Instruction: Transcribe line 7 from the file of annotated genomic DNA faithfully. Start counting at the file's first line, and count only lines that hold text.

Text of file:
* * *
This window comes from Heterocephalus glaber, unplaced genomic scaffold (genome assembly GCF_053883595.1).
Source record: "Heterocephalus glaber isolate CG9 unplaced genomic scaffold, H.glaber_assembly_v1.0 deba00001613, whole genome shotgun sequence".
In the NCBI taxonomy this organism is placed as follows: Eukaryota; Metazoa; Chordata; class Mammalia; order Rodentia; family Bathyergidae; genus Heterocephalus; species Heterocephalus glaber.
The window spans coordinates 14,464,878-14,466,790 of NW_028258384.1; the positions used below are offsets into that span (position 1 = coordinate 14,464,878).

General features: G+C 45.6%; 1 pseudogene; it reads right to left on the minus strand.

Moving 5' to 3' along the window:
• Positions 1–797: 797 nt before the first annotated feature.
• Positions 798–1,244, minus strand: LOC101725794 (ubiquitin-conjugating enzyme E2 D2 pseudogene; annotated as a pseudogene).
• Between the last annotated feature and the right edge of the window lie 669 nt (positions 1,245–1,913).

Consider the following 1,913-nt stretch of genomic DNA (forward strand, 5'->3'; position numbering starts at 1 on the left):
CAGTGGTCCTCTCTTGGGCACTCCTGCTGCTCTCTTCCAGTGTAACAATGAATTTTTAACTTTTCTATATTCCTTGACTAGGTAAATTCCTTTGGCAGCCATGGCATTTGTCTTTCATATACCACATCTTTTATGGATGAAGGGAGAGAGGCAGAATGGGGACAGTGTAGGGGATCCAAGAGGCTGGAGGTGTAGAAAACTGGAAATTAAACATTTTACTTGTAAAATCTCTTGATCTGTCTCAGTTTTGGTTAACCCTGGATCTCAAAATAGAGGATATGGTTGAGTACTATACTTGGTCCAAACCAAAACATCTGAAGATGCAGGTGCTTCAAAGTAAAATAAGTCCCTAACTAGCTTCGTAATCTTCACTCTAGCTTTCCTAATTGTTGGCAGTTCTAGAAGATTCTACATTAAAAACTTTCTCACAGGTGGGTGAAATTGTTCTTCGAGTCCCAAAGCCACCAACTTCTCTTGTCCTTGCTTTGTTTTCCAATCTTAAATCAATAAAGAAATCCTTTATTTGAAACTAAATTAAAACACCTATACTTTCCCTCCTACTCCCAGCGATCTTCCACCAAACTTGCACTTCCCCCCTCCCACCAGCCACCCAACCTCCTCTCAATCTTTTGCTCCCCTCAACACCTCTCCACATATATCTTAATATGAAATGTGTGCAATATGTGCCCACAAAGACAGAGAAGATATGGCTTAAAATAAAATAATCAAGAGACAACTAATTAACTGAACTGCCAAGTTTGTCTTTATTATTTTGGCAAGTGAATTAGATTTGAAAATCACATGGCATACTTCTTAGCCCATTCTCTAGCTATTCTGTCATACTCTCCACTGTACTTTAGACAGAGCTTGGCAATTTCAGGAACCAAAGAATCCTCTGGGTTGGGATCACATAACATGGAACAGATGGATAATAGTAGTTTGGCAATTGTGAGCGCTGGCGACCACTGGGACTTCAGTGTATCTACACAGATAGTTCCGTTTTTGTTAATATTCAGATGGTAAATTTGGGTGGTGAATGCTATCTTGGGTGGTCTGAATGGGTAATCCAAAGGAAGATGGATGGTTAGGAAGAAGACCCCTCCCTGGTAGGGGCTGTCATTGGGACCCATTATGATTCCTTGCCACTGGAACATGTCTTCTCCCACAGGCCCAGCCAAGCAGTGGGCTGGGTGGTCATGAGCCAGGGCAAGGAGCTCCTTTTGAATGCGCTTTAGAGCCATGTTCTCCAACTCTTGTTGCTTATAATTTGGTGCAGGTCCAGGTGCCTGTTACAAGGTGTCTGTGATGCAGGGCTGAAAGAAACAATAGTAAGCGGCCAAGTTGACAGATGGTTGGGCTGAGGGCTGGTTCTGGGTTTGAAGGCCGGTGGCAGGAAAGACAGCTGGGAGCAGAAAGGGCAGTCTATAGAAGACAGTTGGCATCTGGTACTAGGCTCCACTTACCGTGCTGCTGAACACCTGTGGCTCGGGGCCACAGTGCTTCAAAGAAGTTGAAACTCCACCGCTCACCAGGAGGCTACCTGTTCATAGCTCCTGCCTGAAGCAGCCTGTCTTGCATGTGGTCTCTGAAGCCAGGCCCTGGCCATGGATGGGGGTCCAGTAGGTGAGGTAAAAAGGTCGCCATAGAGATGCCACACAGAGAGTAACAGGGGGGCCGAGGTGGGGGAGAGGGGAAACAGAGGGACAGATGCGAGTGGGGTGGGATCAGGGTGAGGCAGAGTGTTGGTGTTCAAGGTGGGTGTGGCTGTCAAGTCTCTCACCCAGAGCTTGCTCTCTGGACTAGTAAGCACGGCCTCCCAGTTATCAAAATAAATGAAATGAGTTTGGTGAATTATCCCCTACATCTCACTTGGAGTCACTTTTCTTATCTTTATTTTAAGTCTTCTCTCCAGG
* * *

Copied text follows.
• Positions 1–797: 797 nt before the first annotated feature.